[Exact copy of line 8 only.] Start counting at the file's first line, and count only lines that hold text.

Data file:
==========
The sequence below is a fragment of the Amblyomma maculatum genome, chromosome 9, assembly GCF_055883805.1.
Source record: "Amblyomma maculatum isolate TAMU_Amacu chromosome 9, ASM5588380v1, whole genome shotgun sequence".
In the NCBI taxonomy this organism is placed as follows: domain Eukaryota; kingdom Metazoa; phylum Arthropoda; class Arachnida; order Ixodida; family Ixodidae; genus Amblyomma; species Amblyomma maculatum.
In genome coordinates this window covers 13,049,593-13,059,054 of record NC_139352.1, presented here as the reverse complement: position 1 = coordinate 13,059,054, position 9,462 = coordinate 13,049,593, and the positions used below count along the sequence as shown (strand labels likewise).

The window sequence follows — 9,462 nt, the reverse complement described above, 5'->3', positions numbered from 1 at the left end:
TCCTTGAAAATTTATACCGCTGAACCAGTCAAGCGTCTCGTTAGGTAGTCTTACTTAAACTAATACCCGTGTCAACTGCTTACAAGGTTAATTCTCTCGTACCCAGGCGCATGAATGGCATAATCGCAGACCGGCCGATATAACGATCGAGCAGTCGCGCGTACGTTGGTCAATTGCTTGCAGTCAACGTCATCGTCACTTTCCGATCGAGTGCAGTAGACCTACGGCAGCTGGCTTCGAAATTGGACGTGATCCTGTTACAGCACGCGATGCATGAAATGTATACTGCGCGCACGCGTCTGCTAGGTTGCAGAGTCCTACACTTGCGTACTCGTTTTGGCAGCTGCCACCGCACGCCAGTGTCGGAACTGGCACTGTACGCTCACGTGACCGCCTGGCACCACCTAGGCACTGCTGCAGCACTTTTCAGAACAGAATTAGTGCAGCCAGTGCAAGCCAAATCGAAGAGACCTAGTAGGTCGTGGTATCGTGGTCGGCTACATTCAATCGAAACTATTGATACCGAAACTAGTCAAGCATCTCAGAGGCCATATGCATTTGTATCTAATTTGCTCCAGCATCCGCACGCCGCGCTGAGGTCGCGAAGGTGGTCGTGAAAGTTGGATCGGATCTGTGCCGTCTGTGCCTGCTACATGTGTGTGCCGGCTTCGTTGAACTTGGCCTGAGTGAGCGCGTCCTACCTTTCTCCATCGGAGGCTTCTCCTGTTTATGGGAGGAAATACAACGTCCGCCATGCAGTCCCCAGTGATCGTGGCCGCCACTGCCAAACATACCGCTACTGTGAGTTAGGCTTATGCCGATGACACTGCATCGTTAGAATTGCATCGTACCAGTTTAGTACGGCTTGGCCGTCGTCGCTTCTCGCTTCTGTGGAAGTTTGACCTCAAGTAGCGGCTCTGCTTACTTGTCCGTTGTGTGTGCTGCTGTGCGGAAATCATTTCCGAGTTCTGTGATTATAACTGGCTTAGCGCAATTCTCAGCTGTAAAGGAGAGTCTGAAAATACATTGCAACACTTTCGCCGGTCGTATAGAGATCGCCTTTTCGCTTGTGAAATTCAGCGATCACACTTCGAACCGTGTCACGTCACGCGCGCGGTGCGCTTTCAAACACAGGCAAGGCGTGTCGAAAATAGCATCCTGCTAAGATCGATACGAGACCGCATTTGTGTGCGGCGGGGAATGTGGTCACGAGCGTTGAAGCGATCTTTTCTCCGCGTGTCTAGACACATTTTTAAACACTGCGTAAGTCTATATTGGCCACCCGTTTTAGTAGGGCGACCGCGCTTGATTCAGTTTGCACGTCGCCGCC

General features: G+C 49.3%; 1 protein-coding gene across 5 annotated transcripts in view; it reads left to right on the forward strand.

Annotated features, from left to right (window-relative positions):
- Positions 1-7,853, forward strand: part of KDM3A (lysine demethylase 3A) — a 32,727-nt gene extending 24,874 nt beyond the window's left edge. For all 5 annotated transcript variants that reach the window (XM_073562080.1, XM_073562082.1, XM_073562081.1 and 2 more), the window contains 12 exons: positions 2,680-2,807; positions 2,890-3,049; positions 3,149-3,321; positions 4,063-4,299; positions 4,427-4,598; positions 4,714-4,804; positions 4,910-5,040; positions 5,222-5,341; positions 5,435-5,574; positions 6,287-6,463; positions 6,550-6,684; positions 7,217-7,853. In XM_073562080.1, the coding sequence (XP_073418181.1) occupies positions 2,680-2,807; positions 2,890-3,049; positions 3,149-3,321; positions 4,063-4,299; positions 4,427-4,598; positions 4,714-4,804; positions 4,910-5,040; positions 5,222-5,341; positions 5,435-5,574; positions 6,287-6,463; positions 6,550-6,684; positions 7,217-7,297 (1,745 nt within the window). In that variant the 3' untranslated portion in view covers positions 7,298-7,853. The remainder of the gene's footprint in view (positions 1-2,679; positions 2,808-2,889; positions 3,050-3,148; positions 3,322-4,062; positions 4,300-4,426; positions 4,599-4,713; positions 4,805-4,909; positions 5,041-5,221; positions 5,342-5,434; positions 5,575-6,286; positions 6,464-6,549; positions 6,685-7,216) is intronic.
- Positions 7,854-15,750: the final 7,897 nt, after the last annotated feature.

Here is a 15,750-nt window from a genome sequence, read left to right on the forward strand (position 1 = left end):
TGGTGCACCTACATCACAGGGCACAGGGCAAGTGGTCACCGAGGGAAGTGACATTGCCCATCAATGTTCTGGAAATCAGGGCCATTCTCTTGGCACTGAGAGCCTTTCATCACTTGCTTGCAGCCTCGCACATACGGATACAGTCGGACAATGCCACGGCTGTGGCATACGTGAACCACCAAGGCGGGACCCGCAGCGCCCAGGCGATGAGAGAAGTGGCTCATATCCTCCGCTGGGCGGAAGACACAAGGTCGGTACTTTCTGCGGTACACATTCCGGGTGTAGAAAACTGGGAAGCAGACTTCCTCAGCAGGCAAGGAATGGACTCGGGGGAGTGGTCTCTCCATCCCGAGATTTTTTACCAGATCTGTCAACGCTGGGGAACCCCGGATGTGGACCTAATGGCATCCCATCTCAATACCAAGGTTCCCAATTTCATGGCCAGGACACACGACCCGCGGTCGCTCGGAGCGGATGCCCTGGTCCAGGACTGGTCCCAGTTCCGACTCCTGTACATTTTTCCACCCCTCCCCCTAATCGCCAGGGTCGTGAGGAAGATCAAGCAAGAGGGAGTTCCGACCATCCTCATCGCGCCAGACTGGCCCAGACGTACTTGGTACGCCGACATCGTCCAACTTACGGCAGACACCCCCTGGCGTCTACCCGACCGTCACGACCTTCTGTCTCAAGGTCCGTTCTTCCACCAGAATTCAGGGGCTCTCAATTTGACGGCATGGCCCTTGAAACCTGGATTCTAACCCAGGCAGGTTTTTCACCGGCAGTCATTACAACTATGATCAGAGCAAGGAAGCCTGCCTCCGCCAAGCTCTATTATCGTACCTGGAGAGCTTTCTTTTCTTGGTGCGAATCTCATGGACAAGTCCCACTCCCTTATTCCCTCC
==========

Annotated features, from left to right (window-relative positions):